Last updated: February 16. 2013 11:21PM - 310 Views

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"I work in a really old building."

When we hear that phrase, we usually don't envy the person who said it. While the advantages of a newly-constructed building are many and obvious, there is something to be said for working in a building that was built in 1840 and situated near the base of a lonely road that took travelers through Leggett's Gap. It was a time when wolf packs still roamed "the Notch" and Interstate 81 would have seemed a mad dream.

The building in question is the Silkman House in North Scranton. Many long-time Scranton residents think of it as the Providence Branch of the Scranton Public Library which it was from 1939 to 2006, but it has a long history that predates is use as a library branch – and which continues today.

In 1838, Aaron Burr Silkman (1815-1895) moved to this area from New York State. Silkman, who was in the lumber business, constructed the Silkman House in 1840 using wood from trees on the property. He lived there until the death of his wife in 1847. In July 1849, he transferred the property to his cousin William Silkman (1807-1874) in return for $2,000 and a parcel in what is now Scranton's Hill Section. A hand-written deed recording this complex transaction can be viewed in the Lackawanna Valley Digital Archives ( http://www.lackawannadigitalarchives.org).

There is still an antique Smooth Top stove in the basement dating from an era when people cooked in their cellars. The panes of glass may have flaws and bubbles, but these flaws are a spur to the imagination, where the body shop next door becomes a long-gone house with a friendly neighbor waving through their own flawed window pane. You can still find, throughout the building, random objects like a luggage tag likely hand-written in the late 19th century and a small bottle whose contents, long-vanished, was the "malt" in some child's malted milk.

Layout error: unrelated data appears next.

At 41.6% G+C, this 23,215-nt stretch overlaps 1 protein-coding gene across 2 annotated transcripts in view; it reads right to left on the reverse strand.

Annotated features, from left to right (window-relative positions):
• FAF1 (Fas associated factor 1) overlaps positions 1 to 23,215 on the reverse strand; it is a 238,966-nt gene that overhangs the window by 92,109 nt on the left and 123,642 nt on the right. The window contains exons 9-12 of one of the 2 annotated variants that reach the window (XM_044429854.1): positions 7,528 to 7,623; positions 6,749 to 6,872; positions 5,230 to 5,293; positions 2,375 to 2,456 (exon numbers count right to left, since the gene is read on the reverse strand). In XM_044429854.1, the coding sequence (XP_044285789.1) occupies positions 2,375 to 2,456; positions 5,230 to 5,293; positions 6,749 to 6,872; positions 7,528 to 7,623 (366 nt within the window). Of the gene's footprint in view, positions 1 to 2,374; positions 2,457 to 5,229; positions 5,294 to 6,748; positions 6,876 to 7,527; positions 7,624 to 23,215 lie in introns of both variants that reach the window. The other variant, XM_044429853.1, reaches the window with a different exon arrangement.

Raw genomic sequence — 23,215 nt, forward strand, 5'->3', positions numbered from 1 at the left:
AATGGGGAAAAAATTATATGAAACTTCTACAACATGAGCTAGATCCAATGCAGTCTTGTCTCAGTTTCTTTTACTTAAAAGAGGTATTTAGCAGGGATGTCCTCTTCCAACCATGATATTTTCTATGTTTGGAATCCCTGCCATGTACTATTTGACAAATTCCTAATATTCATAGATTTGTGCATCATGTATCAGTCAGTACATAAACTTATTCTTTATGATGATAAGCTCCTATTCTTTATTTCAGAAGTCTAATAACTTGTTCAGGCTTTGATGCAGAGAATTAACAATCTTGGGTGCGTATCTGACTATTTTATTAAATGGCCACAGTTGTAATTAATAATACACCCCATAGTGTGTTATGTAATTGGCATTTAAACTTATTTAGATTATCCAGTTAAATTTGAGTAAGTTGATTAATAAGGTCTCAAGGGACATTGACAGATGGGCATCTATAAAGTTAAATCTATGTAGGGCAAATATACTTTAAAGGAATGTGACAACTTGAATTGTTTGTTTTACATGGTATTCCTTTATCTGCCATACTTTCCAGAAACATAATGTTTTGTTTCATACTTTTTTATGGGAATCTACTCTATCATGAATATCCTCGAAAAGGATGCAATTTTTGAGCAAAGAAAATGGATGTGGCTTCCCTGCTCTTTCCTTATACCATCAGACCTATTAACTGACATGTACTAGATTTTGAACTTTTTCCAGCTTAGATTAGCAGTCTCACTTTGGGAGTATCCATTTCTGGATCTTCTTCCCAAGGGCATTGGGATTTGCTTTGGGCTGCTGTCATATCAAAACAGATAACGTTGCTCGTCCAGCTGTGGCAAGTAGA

William and his descendants lived in the Silkman House until 1938 when the property and building were given to the Scranton Public Library. It operated as a branch library until 2006 when demographic and population changes precipitated its closure.

However, it was not yet time for the library and this historic house to part ways. In 2010, the library installed a new heating and air conditioning system using funds from the American Recovery and Reinvestment Act and, thanks to a grant from the Lackawanna Heritage Valley Authority, had the exterior repainted. While it is no longer a public branch, it is home to the library's technical services cepartment, an operation that catalogs and processes new books and DVDs for all seven libraries in the Lackawanna County Library System. The second floor is occupied by the Lackawanna River Corridor Association while the area of the grounds bordering East Market Street contains the Kosciuska Healing Garden, a tranquil place to take a break on a summer afternoon.

We find ourselves with a poetic irony: an operation that deals with apps and the Internet and cutting edge technology is run from a building that was already two decades old when the Civil War started.

The Silkman House is located at 2006 North Main Ave. in Scranton. While it is no longer open to the public as a library branch, visitors are welcome between 8 a.m.and 4 p.m. Monday through Friday.

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